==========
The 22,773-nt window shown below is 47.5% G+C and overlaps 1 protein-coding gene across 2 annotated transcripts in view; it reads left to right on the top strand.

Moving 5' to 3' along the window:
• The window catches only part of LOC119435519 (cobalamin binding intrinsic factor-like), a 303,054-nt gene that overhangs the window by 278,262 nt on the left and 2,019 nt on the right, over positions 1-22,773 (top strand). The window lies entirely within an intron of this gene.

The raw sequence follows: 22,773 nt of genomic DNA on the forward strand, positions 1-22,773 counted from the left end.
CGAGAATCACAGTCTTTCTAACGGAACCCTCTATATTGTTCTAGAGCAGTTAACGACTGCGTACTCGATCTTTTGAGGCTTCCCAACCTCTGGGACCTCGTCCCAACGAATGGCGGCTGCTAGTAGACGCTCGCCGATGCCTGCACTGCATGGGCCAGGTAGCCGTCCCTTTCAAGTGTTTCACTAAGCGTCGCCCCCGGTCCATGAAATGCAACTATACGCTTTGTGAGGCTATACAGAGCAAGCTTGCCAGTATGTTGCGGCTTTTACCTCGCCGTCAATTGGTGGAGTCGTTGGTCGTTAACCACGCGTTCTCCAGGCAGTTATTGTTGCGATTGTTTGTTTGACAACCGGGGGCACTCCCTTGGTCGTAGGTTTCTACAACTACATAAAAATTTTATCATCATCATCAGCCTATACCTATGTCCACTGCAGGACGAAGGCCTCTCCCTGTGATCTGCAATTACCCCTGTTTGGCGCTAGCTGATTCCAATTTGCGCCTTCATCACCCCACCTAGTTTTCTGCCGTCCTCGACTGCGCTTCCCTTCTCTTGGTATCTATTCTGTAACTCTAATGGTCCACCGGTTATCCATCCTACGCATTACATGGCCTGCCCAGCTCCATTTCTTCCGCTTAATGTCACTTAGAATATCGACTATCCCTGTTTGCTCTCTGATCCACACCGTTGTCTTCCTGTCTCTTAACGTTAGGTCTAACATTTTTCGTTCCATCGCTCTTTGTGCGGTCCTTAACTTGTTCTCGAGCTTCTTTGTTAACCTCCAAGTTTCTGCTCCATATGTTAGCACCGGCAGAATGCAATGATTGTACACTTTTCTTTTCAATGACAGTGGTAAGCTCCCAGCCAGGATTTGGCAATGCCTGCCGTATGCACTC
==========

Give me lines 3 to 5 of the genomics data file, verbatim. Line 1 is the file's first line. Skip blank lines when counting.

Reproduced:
• The window catches only part of LOC119435519 (cobalamin binding intrinsic factor-like), a 303,054-nt gene that overhangs the window by 278,262 nt on the left and 2,019 nt on the right, over positions 1-22,773 (top strand). The window lies entirely within an intron of this gene.

The raw sequence follows: 22,773 nt of genomic DNA on the forward strand, positions 1-22,773 counted from the left end.
CGAGAATCACAGTCTTTCTAACGGAACCCTCTATATTGTTCTAGAGCAGTTAACGACTGCGTACTCGATCTTTTGAGGCTTCCCAACCTCTGGGACCTCGTCCCAACGAATGGCGGCTGCTAGTAGACGCTCGCCGATGCCTGCACTGCATGGGCCAGGTAGCCGTCCCTTTCAAGTGTTTCACTAAGCGTCGCCCCCGGTCCATGAAATGCAACTATACGCTTTGTGAGGCTATACAGAGCAAGCTTGCCAGTATGTTGCGGCTTTTACCTCGCCGTCAATTGGTGGAGTCGTTGGTCGTTAACCACGCGTTCTCCAGGCAGTTATTGTTGCGATTGTTTGTTTGACAACCGGGGGCACTCCCTTGGTCGTAGGTTTCTACAACTACATAAAAATTTTATCATCATCATCAGCCTATACCTATGTCCACTGCAGGACGAAGGCCTCTCCCTGTGATCTGCAATTACCCCTGTTTGGCGCTAGCTGATTCCAATTTGCGCCTTCATCACCCCACCTAGTTTTCTGCCGTCCTCGACTGCGCTTCCCTTCTCTTGGTATCTATTCTGTAACTCTAATGGTCCACCGGTTATCCATCCTACGCATTACATGGCCTGCCCAGCTCCATTTCTTCCGCTTAATGTCACTTAGAATATCGACTATCCCTGTTTGCTCTCTGATCCACACCGTTGTCTTCCTGTCTCTTAACGTTAGGTCTAACATTTTTCGTTCCATCGCTCTTTGTGCGGTCCTTAACTTGTTCTCGAGCTTCTTTGTTAACCTCCAAGTTTCTGCTCCATATGTTAGCACCGGCAGAATGCAATGATTGTACACTTTTCTTTTCAATGACAGTGGTAAGCTCCCAGCCAGGATTTGGCAATGCCTGCCGTATGCACTC